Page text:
The Downstream continues to focus on operational excellence, integration opportunities between Oil Products and Chemicals and expanding in growth markets for its main lines of business – Manufacturing, Supply and Distribution, Retail, Business to Business, Lubricants and Chemicals. Capital investment is distributed between attractive growth opportunities and clean fuels (combined around $1.7 billion), alternative energy, technology infrastructure opportunities, capitalised turnaround activity and base maintenance of core assets.

Jeroen van der Veer said, “We will continue to exercise strict discipline to prioritise our projects for investment and assure appropriate resources, technology and project management capabilities are applied. We add to our investment in long lived, low decline, high plateau Upstream projects which will profitably contribute to the world energy needs. With strong operational performance and high prices we generate significant cash, enabling high levels of investment in these organic growth opportunities while returning cash to shareholders via dividends and buy backs. We expect to continue with our closed period buy back programme in January and will provide an update on our 2006 buy back programme with the full year results announcement in February.”

This announcement contains forward-looking statements that are subject to risk factors associated with the oil, gas, power, chemicals and renewables businesses. It is believed that the expectations reflected in these statements are reasonable, but may be affected by a variety of variables which could cause actual results, trends or reserves replacement to differ materially, including, but not limited to: price fluctuations and crude oil, natural gas and refined products, changes in demand for Shell Group’s products, currency fluctuations, drilling and production results, reserve estimates, loss of market, industry competition, environmental risks, physical risks, risks associated with the identification of suitable potential acquisition properties and targets and the successful negotiation and consummation of transactions, the risk of doing business in developing countries and countries subject to international sanctions, legislative, fiscal and regulatory developments including potential litigation and regulatory effects arising from recategorisation of reserves, economic and financial market conditions in various countries and regions, political risks, project delay or advancement, approvals and cost estimates.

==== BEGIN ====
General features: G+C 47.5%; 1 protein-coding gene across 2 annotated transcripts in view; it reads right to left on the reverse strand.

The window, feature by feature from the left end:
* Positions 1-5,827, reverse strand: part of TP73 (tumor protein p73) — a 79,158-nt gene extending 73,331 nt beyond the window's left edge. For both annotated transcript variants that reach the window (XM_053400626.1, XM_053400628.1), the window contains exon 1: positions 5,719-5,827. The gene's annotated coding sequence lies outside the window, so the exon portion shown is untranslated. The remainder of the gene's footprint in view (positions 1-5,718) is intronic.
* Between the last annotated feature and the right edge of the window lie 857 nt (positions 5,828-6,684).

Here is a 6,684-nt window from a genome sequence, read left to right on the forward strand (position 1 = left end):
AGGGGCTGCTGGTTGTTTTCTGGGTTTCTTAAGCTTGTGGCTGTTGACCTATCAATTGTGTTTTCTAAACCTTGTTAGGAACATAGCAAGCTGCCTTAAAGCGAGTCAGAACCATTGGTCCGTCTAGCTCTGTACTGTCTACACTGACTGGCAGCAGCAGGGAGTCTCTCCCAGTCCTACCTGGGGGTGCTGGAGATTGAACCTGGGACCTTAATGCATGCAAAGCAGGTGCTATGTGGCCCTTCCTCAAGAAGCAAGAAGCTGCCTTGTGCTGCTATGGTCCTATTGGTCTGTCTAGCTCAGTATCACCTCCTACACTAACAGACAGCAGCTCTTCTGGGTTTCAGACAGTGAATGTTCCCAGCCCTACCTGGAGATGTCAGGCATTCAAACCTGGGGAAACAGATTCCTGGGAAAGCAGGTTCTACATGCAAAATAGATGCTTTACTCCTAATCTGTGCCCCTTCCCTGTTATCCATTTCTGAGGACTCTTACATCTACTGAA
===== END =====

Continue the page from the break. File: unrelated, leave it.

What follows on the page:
Please refer to the Annual Report on Form 20-F for the year ended December 31, 2004 (as amended) for a description of certain important factors, risks and uncertainties that may affect the Shell Group’s businesses. Neither Royal Dutch Shell plc nor any member of the Shell Group undertakes any obligation to publicly update or revise any of these forward-looking statements, whether to reflect new information, future events or other information.

Cautionary Note to US Investors:

The United States Securities and Exchange Commission (‘SEC’) permits oil and gas companies, in their filings with the SEC, to disclose only proved reserves that a company has demonstrated by actual production or conclusive formation tests to be economically and legally producible under existing economic and operating conditions. We use certain terms in this presentation, such as “expected producible resources” and “amount of reserves we expect to produce”, that the SEC’s guidelines strictly prohibit us from including in filings with the SEC.